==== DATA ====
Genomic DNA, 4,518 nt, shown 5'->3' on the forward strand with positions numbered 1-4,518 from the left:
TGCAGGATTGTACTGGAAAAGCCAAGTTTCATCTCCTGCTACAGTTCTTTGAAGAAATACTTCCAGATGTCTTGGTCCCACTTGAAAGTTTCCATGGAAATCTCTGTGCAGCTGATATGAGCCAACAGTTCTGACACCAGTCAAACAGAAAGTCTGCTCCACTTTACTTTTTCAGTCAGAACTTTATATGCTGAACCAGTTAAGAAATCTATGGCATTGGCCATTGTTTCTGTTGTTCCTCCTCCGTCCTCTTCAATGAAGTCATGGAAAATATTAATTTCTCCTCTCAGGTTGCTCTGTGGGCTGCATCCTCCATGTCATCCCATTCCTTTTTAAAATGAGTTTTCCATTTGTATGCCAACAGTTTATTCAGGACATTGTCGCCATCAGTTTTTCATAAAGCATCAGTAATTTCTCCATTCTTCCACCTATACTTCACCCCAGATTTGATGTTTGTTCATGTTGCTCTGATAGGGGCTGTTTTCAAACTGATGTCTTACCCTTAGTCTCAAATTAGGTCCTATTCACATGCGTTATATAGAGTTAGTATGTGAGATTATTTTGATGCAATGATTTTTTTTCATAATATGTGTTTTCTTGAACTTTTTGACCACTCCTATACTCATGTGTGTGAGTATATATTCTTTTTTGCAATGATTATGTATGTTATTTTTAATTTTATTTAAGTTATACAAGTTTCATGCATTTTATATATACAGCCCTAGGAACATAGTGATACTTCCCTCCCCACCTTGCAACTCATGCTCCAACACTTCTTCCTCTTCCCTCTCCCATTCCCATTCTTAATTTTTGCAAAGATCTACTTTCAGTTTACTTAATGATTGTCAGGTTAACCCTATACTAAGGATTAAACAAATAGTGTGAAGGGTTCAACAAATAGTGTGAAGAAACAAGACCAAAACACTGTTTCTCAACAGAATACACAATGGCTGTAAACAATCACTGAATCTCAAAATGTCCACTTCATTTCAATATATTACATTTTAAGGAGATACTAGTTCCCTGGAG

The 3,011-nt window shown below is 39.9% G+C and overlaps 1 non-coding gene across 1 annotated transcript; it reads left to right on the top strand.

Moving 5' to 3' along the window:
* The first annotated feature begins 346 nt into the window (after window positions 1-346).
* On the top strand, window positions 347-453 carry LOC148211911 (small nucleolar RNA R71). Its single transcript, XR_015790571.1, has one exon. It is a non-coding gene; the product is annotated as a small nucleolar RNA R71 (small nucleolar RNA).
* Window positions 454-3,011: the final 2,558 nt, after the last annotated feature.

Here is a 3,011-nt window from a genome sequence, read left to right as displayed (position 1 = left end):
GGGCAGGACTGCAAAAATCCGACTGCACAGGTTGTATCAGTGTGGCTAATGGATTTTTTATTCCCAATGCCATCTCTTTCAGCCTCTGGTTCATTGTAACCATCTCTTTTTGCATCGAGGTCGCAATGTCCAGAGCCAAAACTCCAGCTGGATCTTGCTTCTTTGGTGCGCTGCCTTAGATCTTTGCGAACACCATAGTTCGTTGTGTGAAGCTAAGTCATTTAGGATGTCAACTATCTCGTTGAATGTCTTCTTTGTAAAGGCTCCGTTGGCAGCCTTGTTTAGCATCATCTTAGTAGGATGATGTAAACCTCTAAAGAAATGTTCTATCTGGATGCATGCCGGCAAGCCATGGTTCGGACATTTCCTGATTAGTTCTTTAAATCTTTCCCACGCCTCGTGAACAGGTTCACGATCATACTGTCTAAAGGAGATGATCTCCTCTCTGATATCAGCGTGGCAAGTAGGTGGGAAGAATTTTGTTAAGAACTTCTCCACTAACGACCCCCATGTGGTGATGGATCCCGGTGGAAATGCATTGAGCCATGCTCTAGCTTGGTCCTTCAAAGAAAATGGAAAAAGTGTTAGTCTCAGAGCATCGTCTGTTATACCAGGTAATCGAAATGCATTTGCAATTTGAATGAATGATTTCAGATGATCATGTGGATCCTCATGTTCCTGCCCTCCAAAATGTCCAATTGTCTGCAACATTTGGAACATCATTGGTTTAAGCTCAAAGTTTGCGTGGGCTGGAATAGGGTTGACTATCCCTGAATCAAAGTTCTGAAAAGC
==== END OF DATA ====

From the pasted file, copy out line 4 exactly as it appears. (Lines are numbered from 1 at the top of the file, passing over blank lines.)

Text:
Moving 5' to 3' along the window: